The storied Stokely Athletic Center — where the "Ernie and Bernie Show" drew sellout crowds in the mid-1970s, the Lady Vols played their first championship season in 1987, and Elvis Presley performed three months before his death — will move a step closer to demolition today.
University of Tennessee officials will ask the State Building Commission at its monthly meeting in Nashville for approval to raze the 54-year-old gymnasium, which would be replaced with a parking lot.
The earliest the building would come down would be next year, said Chris Cimino, vice chancellor for finance and administration. Athletic Department administration, ROTC programs and an alumni call center all still work in the building but will move out by Dec. 31, said Cimino.
1958 — Vols open the UT Armory-Fieldhouse with a 72-71 win over Wyoming on Dec. 2.
1966 — The venue undergoes a $2.6 million renovation, paid in part by William B. Stokely Jr., the gymnasium's new namesake. The Vols won their first 23 games in the building.
1969 — Janis Joplin plays on Nov. 8 to a sellout crowd at Stokely.
1972 — Elvis plays in Knoxville for the first time ever at venue, giving fans two shows in one day on April 8.
1974 — Elvis returns for a show at Stokely on March 15. Top-tier tickets sold for $10.
1974-1977 — The high-scoring Ernie Grunfield and Bernard King put on "The Ernie and Bernie Show," leading UT to some of its best seasons in history.
1977 — Three months before his death, on May 20, Elvis plays his final show in Knoxville.
1983 — Stokely hosts the famous NCAA "Dream Game," where rival Louisville beat Kentucky in the regional final of the tournament on March 26.
1987 — Tony White scores 51 points, the most ever by a Vol in a single game, against Auburn on Feb. 14.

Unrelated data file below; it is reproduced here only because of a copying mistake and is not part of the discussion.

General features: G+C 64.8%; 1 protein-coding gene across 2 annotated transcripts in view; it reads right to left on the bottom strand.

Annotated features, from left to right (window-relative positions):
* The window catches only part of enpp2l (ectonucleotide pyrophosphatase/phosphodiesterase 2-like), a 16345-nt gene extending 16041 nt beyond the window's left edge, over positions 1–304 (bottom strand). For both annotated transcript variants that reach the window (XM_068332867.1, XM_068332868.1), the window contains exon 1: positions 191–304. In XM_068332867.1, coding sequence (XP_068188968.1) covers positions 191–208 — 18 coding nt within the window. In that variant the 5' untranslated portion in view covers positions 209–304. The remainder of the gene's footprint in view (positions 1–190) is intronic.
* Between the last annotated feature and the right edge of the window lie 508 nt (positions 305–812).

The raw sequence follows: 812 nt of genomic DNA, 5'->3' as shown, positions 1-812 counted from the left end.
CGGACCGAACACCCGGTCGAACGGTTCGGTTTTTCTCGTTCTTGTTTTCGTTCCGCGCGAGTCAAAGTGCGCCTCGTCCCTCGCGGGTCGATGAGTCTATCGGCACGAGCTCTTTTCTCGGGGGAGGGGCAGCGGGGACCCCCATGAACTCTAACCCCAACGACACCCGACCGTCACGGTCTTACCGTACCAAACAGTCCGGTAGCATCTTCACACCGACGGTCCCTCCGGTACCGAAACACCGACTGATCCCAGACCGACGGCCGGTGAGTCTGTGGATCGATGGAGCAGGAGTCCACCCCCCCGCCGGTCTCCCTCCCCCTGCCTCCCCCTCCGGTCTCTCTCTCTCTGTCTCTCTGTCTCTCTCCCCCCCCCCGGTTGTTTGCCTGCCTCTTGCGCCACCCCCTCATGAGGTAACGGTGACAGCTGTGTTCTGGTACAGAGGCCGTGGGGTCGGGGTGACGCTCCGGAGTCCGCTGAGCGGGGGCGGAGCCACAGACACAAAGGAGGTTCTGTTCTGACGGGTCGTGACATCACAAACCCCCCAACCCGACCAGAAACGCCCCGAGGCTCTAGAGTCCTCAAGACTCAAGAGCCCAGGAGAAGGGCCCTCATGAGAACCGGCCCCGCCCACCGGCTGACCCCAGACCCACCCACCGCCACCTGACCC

1987 — The Lady Vols, coached by Pat Summitt, win their first national championship with the team's first three games played at Stokely.
"Once it's approved this week, we will enter into an agreement with a contractor to help us identify what that timeline is and what complications there might be — we know there's asbestos in the building, which will increase cost of demolition," Cimino said. "We still have quite a bit of planning to do."
The university has estimated the demolition at about $5.5 million, according to the agenda for today's commission meeting. Cimino, however, said those figures are preliminary and that the school still has to come up with the funding.
The state does not provide capital money for demolitions, he said.
Long-term plans for the 1.2 acres where Stokely sits, on the corner of Lake Loudon and Volunteer boulevards, include two academic buildings and possibly a parking garage. That plan could be as far as 15 to 20 years in the future, and the site will be turned into a parking lot in the meantime.
The university considered tearing down the buildings when the fire marshal determined in 2007 its safety systems were not up to code, including a lack of sprinklers, poor exit paths in case of a fire, guardrail safety concerns, and stairwell deficiencies, Cimino said.
At the time, it was estimated upgrades to bring the building to code would about $1 million, he said.
The university reached an agreement with the fire marshal to completely vacate the building by the end of 2012.
Stokely first opened in 1958 as the UT Armory-Fieldhouse, and it underwent a $2.6 million renovation in 1966, funded in part by William B. Stokely Jr.
Between 1967 and 1977, the men's basketball team won three SEC championships, including one with the help of star players Ernie Grunfeld and Bernard King, No. 2 and No. 7 on UT's all-time leading scorers list, respectively.
Elvis played the venue in 1972, 1974 and shortly before his death in 1977. Stokely also hosted other big acts, including Janis Joplin and Kenny Rogers.
As it moves toward demolition, the university is considering how to preserve the building's history, Cimino said.
"It's always part of any building demolition we do — to look at any historical artifacts and or materials in the facility to see how might be able to re-purpose them," Cimino said, adding that the Athletic Department will play a role in the preservation.
"There's the gymnasium component of this, but also other things throughout building, whether they be photos, historical markings, plaques or otherwise, that are looked at for historical value kept for the university or held on to for auctions."
UT has sold parts of turf in Neyland Stadium and has offered other commemorative mementos during renovations, something the school will likely look at again, he said.